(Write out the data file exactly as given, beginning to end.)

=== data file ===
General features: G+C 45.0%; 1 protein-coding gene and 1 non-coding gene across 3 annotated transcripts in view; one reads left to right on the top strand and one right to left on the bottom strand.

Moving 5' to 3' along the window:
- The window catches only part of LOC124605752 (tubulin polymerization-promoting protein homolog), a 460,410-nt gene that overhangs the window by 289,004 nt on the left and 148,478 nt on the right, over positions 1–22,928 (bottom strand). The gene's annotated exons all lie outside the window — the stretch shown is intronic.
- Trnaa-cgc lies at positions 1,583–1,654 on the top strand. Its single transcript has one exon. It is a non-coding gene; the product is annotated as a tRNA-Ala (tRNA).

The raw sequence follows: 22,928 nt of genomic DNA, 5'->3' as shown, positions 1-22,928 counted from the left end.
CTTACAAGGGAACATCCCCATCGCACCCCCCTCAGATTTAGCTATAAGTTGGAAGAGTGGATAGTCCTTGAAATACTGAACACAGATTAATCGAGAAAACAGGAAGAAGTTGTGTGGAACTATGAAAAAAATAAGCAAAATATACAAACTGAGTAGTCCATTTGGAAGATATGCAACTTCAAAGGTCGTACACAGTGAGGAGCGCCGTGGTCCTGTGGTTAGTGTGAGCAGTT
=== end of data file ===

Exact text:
General features: G+C 45.0%; 1 protein-coding gene and 1 non-coding gene across 3 annotated transcripts in view; one reads left to right on the top strand and one right to left on the bottom strand.

Moving 5' to 3' along the window:
- The window catches only part of LOC124605752 (tubulin polymerization-promoting protein homolog), a 460,410-nt gene that overhangs the window by 289,004 nt on the left and 148,478 nt on the right, over positions 1–22,928 (bottom strand). The gene's annotated exons all lie outside the window — the stretch shown is intronic.
- Trnaa-cgc lies at positions 1,583–1,654 on the top strand. Its single transcript has one exon. It is a non-coding gene; the product is annotated as a tRNA-Ala (tRNA).

The raw sequence follows: 22,928 nt of genomic DNA, 5'->3' as shown, positions 1-22,928 counted from the left end.
CTTACAAGGGAACATCCCCATCGCACCCCCCTCAGATTTAGCTATAAGTTGGAAGAGTGGATAGTCCTTGAAATACTGAACACAGATTAATCGAGAAAACAGGAAGAAGTTGTGTGGAACTATGAAAAAAATAAGCAAAATATACAAACTGAGTAGTCCATTTGGAAGATATGCAACTTCAAAGGTCGTACACAGTGAGGAGCGCCGTGGTCCTGTGGTTAGTGTGAGCAGTT